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Blood tests for small children(6 Posts)
I wondered if I could ask about blood tests for small children?
My son is 6 years old, a bit anxious and quite feisty. Ideally we'd like to have him blood tested for anaemia and coeliac disease, but we can't as he is afraid of needles and would fight and scream if we tried to do the blood test.
We have seen pediatricians and all sorts of other people and they have all commented that he is definitely not ASD or anything like that, and just "very very bright".
I wondered though - would it be usual that a feisty 6 year old should be still difficult with medical procedures, without actually needing special needs assessment? He is due to have a filling in his tooth too which I know is going to be a battle, and refuses to have glue ear test equipment put into his ear to test his hearing, which really does need tested.
I would really be glad to know if this is usual 6 year old behaviour or if I should be looking for advice on it.
My 6 year old had a blood test a couple of years ago, it was done at the hospital and it was really good the way they did it. The waiting area had a table football and toys and they put some numbing cream on his arm in there without him noticing that much, then when we went in there were two nurses and they positioning a book so he was looking at it and couldn't really see his right arm. One nurse was showing him the book whilst the other took the blood without him
Even seeing the needle.
That does sound good. Our guy doesn't work with that sort of thing. He always wants to know what's going on and trying to trick him never ever works.
Have you been for the blood tests, or are concerned about going due to his reaction to other procedures?
My DD is very like your DS - always wants to know exactly what's going on. So the nurse let her watch, explained everything to her, before, during and after.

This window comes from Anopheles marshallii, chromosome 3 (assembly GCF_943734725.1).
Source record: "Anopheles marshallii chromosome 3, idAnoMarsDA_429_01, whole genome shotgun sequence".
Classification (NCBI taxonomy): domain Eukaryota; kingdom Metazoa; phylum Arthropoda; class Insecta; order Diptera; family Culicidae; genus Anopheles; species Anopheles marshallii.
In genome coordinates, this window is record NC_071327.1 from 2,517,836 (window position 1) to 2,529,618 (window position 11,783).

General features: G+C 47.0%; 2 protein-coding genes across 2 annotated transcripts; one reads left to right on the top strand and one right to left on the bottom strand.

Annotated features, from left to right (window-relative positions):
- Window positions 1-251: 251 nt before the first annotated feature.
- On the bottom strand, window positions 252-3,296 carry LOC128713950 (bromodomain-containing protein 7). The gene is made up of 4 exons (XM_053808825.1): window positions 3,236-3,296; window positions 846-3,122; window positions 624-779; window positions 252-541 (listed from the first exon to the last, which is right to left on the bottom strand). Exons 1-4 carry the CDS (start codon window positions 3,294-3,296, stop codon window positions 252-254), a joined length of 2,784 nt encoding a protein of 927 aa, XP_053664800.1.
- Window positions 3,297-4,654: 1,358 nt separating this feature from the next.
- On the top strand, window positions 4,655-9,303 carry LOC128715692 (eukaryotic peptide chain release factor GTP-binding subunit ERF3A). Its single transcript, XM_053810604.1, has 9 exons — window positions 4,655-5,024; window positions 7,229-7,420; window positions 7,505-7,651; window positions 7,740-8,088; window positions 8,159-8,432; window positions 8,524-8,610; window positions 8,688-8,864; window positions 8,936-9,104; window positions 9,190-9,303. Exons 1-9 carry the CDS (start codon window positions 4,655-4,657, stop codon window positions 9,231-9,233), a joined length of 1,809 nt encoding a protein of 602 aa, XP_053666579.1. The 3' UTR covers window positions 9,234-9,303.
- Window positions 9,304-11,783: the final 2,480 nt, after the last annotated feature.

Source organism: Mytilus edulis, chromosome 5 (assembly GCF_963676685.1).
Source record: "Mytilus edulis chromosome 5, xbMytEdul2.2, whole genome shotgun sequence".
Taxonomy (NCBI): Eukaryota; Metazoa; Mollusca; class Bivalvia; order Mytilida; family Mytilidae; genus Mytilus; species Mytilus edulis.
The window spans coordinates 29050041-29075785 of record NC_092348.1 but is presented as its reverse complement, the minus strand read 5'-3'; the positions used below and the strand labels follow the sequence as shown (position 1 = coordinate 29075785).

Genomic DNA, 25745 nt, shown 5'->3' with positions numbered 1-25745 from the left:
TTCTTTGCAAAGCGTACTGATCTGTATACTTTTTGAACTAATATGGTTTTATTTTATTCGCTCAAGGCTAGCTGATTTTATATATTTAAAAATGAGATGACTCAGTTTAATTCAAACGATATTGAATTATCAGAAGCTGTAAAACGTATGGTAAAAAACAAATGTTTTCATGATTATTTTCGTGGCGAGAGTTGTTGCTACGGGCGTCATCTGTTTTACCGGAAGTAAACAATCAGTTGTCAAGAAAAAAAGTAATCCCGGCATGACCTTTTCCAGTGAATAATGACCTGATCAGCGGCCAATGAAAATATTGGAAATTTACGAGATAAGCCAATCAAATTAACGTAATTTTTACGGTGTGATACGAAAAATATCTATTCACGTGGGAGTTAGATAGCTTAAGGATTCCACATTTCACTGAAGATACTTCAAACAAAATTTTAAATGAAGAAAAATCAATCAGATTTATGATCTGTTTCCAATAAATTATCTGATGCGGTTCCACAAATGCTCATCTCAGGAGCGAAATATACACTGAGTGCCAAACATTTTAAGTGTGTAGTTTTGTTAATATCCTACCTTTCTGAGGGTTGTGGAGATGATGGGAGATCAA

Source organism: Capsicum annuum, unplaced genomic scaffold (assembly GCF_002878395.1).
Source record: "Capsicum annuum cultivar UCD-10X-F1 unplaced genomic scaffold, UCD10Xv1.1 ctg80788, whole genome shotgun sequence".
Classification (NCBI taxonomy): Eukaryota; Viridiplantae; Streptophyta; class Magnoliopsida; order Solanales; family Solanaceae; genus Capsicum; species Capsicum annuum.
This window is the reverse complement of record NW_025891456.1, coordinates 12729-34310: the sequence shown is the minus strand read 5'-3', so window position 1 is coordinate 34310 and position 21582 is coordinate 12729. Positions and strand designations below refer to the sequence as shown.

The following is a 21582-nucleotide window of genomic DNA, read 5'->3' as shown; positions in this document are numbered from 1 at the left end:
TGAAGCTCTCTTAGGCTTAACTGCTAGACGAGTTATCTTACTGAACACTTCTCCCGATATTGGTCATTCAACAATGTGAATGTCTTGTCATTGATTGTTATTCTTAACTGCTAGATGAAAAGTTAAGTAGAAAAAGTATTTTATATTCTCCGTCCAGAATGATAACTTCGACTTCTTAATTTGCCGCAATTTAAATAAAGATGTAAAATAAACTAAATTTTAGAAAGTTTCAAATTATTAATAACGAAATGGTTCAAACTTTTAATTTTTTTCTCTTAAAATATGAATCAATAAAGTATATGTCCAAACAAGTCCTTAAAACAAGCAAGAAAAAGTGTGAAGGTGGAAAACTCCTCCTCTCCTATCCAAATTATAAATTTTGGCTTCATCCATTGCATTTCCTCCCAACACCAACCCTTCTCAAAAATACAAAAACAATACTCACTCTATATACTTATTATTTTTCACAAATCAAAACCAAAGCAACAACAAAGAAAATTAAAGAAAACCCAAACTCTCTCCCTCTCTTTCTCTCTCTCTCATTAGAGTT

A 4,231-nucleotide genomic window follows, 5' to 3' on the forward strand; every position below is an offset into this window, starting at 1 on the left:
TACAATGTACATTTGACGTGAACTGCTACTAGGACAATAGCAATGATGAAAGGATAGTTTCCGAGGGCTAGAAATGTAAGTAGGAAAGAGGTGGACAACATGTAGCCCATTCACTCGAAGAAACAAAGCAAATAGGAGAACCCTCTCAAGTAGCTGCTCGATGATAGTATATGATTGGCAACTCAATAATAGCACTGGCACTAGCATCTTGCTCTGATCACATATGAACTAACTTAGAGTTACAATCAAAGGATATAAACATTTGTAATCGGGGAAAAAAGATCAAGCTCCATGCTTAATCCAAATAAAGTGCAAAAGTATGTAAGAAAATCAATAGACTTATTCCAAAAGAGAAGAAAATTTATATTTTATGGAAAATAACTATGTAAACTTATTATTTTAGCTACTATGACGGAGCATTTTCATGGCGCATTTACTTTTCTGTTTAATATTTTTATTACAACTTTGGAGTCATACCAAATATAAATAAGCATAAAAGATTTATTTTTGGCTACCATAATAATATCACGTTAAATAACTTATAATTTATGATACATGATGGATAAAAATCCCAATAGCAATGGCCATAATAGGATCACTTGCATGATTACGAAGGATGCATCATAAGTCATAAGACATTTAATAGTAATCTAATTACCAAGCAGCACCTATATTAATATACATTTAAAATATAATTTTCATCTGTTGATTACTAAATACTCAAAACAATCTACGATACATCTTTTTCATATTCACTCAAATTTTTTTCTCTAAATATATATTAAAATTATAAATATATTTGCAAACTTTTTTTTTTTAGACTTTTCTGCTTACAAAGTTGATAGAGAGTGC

We go to the children's hospital for blood tests - the nurses are amazing and adapt their approach to the child (they were much more like gatergolf's nurses with one of my other DC).
I'd say having a bloodtest is easier than a filling or something to do with ears for a child who likes to be in control and know what's going on, as they can see what's happening properly.
Melawati we went to the hospital and met the play therapist, but ds was adamant that he didn't want the blood test, and it was clear that we were going to have to use heavy physical restraint if we wanted to get it done. The pediatrician said that he seemed fairly well to her and that keeping him as he was would be fine rather than traumatising him.
We decided just to give him readybrek and rice krispies to get him supplemental iron and see how that went. He'd previously only been getting 1mg a day of dietary iron and he's now getting 10.5 so I figured it would be worth doing the experiement and seeing what sort of a change that brought about.
The school is on our case because this is the first bug he's got since the improvement in diet.
Children are so individual and as a nurse who had to do some procedures on children I can say your child isn't that unusual. In your case I would try some really in depth explanations so that he wants to cooperate. If he needs a coeliac test then really try the anatomy and physiology approach and how he may feel better etc. Obviously all the numbing creams etc.
DS2 is 3 and has had 2 blood tests, ear tests, cut on his eyebrow steristripped, chest X-ray, and several other things medically and he sits still and never bats an eyelid, even when we can see it's clearly painful. When he had his vaccinations he looked at the nurse indignantly and said, ow that hurts!
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